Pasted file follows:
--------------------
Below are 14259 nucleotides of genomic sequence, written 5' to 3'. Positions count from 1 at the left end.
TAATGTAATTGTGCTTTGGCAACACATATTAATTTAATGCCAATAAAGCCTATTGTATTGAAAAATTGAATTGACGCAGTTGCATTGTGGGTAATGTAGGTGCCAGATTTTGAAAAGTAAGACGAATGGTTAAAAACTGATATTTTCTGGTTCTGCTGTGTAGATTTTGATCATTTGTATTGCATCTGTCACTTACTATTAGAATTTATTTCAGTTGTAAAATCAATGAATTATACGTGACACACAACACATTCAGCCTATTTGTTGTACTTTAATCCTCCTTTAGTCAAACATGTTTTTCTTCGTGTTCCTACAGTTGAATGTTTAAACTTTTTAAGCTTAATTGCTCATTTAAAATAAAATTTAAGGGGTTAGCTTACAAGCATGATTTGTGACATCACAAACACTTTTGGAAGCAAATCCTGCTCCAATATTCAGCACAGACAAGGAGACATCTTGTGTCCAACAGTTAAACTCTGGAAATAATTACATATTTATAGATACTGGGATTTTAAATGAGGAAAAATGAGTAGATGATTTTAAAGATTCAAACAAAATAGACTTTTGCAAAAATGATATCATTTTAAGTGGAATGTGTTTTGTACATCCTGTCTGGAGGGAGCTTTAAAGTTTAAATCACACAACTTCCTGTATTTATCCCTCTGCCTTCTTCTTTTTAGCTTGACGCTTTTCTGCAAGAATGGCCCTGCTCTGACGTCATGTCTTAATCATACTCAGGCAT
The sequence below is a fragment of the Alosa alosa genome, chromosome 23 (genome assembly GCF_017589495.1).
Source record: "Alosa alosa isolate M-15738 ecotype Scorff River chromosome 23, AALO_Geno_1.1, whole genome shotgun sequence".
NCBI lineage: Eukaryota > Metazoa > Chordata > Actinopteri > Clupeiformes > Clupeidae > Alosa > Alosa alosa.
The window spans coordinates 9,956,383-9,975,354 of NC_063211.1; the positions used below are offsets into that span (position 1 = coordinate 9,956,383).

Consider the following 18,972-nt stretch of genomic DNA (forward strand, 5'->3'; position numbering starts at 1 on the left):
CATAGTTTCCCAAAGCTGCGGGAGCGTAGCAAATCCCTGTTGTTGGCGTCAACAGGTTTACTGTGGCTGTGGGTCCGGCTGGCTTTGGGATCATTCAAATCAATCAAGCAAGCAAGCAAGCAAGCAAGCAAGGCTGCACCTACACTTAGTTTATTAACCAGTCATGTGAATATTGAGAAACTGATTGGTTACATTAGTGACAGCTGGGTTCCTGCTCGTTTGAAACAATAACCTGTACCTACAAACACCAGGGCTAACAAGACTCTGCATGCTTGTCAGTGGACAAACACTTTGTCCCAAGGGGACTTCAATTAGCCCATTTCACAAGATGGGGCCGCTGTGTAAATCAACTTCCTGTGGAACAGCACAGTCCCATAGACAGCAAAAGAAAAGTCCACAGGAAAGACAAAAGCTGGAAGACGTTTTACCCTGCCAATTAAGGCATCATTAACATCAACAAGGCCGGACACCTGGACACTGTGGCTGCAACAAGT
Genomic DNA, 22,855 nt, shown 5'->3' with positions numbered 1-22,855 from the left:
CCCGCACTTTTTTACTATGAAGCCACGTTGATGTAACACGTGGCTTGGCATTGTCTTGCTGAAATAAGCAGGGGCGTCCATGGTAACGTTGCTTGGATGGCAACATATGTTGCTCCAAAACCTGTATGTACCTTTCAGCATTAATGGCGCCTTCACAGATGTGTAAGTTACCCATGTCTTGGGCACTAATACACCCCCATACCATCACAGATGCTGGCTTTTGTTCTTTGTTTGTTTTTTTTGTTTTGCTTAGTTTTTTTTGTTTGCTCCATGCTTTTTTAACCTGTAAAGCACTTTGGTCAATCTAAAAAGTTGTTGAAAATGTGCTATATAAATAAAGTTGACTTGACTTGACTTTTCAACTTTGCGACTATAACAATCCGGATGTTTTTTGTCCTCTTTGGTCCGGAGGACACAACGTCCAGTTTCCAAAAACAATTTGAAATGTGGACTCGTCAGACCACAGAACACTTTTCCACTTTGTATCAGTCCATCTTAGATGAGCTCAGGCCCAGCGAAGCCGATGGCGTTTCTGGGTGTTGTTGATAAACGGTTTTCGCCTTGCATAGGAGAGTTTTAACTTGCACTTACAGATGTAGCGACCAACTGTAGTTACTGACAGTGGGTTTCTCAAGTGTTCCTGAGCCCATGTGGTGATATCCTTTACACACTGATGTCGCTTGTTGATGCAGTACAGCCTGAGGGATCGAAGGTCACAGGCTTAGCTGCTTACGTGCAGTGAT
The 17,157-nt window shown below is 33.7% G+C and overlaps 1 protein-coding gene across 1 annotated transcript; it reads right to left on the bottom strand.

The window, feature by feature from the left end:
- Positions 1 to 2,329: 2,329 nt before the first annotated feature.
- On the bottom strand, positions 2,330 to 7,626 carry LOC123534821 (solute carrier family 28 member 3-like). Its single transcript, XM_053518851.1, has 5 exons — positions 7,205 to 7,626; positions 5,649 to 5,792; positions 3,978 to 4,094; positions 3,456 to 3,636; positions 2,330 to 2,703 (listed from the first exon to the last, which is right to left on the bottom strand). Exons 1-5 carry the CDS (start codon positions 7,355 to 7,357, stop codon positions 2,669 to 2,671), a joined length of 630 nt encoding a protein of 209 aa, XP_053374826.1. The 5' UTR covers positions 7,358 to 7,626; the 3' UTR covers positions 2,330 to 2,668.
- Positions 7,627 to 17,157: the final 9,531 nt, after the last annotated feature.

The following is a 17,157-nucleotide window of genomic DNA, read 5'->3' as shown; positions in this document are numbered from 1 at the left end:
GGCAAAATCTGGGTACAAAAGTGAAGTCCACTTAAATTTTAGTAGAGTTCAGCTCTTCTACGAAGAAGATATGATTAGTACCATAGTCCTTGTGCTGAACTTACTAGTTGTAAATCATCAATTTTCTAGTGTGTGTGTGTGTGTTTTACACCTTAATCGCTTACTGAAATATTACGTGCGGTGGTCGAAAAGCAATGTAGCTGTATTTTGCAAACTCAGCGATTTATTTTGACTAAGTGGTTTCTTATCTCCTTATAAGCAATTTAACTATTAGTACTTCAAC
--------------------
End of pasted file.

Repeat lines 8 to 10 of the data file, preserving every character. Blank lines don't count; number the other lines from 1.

CATAGTTTCCCAAAGCTGCGGGAGCGTAGCAAATCCCTGTTGTTGGCGTCAACAGGTTTACTGTGGCTGTGGGTCCGGCTGGCTTTGGGATCATTCAAATCAATCAAGCAAGCAAGCAAGCAAGCAAGCAAGGCTGCACCTACACTTAGTTTATTAACCAGTCATGTGAATATTGAGAAACTGATTGGTTACATTAGTGACAGCTGGGTTCCTGCTCGTTTGAAACAATAACCTGTACCTACAAACACCAGGGCTAACAAGACTCTGCATGCTTGTCAGTGGACAAACACTTTGTCCCAAGGGGACTTCAATTAGCCCATTTCACAAGATGGGGCCGCTGTGTAAATCAACTTCCTGTGGAACAGCACAGTCCCATAGACAGCAAAAGAAAAGTCCACAGGAAAGACAAAAGCTGGAAGACGTTTTACCCTGCCAATTAAGGCATCATTAACATCAACAAGGCCGGACACCTGGACACTGTGGCTGCAACAAGT
Genomic DNA, 22,855 nt, shown 5'->3' with positions numbered 1-22,855 from the left:
CCCGCACTTTTTTACTATGAAGCCACGTTGATGTAACACGTGGCTTGGCATTGTCTTGCTGAAATAAGCAGGGGCGTCCATGGTAACGTTGCTTGGATGGCAACATATGTTGCTCCAAAACCTGTATGTACCTTTCAGCATTAATGGCGCCTTCACAGATGTGTAAGTTACCCATGTCTTGGGCACTAATACACCCCCATACCATCACAGATGCTGGCTTTTGTTCTTTGTTTGTTTTTTTTGTTTTGCTTAGTTTTTTTTGTTTGCTCCATGCTTTTTTAACCTGTAAAGCACTTTGGTCAATCTAAAAAGTTGTTGAAAATGTGCTATATAAATAAAGTTGACTTGACTTGACTTTTCAACTTTGCGACTATAACAATCCGGATGTTTTTTGTCCTCTTTGGTCCGGAGGACACAACGTCCAGTTTCCAAAAACAATTTGAAATGTGGACTCGTCAGACCACAGAACACTTTTCCACTTTGTATCAGTCCATCTTAGATGAGCTCAGGCCCAGCGAAGCCGATGGCGTTTCTGGGTGTTGTTGATAAACGGTTTTCGCCTTGCATAGGAGAGTTTTAACTTGCACTTACAGATGTAGCGACCAACTGTAGTTACTGACAGTGGGTTTCTCAAGTGTTCCTGAGCCCATGTGGTGATATCCTTTACACACTGATGTCGCTTGTTGATGCAGTACAGCCTGAGGGATCGAAGGTCACAGGCTTAGCTGCTTACGTGCAGTGAT